From Pioneer Vanguard to Pioneer Fort

Salt Lake West Side Stories: Post Fiveby Brad Westwood Above Illustration: “Fort on the Great Salt Lake;” researched and rendered by Kirk Henrichsen, circa 1995; used with permission of the artist. In 1847, leaders of the Church of Jesus Christ of Latter-day Saints decided to organize an exodus to the West in search of a new homeland where they believed …

African Americans and Salt Lake’s West Side: Part One

Salt Lake West Side Stores: Post Twenty-FourBy Brad Westwood and Cassandra Clark The above photograph was described by the photographer as “Wright’s Card Club, Blacks, at 313 E. 8th S. [Salt Lake City, Utah], April 27, 1945; Ray King, photographer; Salt Lake Tribune Negative Collection; Courtesy of the Utah State Historical Society. The west side was the beginning place for …

Irish, Cornish, Welsh and Jewish immigrants and Salt Lake City’s West Side

Salt Lake West Side Stories: Post Twenty-TwoBy Brad Westwood Many of the west side’s earliest immigrants found employment in mining, transportation and smelter industries. Others brought and sold goods essential to frontier life. This segment speaks to the Cornish, Irish and Jewish American Communities who lived and worshiped on the west side. Many immigrants left their homelands because of famine …

Utah’s Expanding Railroads and Salt Lake’s West Side

Salt Lake West Side Stories: Post Nineby Brad Westwood The completion of the world’s first transcontinental railroad in 1869 dramatically affected the social, political, economic, and cultural life of Salt Lake City, the Territory of Utah and the American West. Transportation was one aspect that contributed to changes in the West. The railroad cut travel time from the Pacific to …

The Legacy of Salt Lake City’s Pioneer Fort

Salt Lake West Side Stores: Post Sevenby Brad Westwood Above photo caption: Utah’s Hall of Relics, built as a small Parthenon replica. Note above the pediment is a smaller relica of Ralph Ramsey’s flying eagle sculpture (the original atop Brigham Young’s Eagle Gate). The hall, constructed of plaster and jute fiber over a wooden frame, was built for the 1897 …

Pre-European Settlement, Crossroads, and the Idea of Home

Salt Lake West Side Stories: Post Fourby Brad Westwood American Indians lived in what is now Salt Lake’s west side. After Europeans began to colonize North, South, and Central America, the Great Basin became a site where many different people and nationalities claimed ownership. In this post, we will consider how the Native Americans of the Salt Lake Valley interacted …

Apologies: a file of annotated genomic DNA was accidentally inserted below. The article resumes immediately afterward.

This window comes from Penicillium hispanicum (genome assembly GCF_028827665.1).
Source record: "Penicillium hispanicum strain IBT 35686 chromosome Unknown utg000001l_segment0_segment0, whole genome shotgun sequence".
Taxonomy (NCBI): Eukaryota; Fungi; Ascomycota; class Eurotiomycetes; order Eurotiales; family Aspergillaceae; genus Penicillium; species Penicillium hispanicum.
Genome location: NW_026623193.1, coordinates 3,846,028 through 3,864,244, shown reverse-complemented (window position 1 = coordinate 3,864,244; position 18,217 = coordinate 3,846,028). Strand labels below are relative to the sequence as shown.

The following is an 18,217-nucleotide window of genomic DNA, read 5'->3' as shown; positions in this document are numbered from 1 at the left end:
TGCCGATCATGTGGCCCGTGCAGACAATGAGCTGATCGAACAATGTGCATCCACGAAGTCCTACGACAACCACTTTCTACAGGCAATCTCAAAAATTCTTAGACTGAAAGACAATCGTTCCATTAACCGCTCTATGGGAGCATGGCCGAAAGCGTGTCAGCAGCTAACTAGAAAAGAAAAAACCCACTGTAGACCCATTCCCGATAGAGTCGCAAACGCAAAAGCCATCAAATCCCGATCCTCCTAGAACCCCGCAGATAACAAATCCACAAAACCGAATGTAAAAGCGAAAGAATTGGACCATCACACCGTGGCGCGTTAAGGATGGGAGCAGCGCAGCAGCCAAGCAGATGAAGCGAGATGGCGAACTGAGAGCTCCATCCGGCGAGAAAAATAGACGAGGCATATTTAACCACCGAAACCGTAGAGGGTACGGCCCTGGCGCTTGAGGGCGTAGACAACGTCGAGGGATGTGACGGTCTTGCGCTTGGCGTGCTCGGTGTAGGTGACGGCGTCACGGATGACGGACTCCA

The Old Pioneer Fort’s First and Second Years

Salt Lake West Side Stories: Post Sixby Brad Westwood Above photo caption: Kirk Henrichsen’s birds’ eye sketch of the Fort on the Great Salt Lake, circa 1849, extending from 300 to 400 West and 250 South to 600 South. Henrichsen’s drawing including log and adobe cabins, gateways, hundreds of wagons used for cooking and sleeping (inside, under and around), the …

Salt Lake City loses its “Dirtiest City” status, the West Side, Public Health, and the City’s Only Surviving Pioneer Square

Salt Lake West Side Stories: Post Fourteenby Brad Westwood It is no surprise that in terms of public health, sanitary reform, and civic improvements, local and state leaders neglected Salt Lake’s ethnically diverse and industrial west side. The west side sits along the floodplain of the Jordan River and the southern end of City Creek’s alluvial deposit. At the same …

Chinese Americans on Plum Alley and on the West Side

Salt Lake West Side Stories: Post Twenty-ThreeBy Brad Westwood Chinese immigrants were the largest group of laborers working on the Central Pacific Railroad (CPR). Commencing in Sacramento and ending at Promontory Summit, Utah, Chinese immigrants made the completion of America’s Transcontinental Railroad possible. Initially, the contractors for the Central Pacific Railway cautiously hired Chinese laborers to supplement white most Irish …

Twentieth-Century Changes to Salt Lake City’s Original West Side.

Salt Lake West Side Stories: Post Thirty-Oneby Brad Westwood Top photograph: The Crossroads Cafe, Hotel Utah Motor Lodge, 45 No. West Temple, circa 1962. Courtesy of the University of Utah, Special Collections. Over the years, the Pioneer Park neighborhood has undergone significant changes as people and industries moved in and out of the area. In the twentieth century the changes …

Latino/as and the West Side: Part Two

Salt Lake West Side Stories: Post Twenty-NineBy Brad Westwood and Cassandra Clark Latino/as who lived in twentieth-century Utah faced discrimination and unstable employment options that negatively affected their lives. However, their dedication to community-building and hard work helped them to establish themselves in Salt Lake’s west side and far beyond. The 100% American nativist sentiments (a belief in protecting established …

Brokers of Human Capital

Salt Lake Westside Stories: Post Nineteenby Brad Westwood Many early American immigrants first heard about Utah and the American West from steamship and labor agents whose work was similar to modern-day employment recruiters. The steamship and labor agents attracted laborers by offering to pay for their transportation costs. In return, laborers signed a contract that required that they pay a …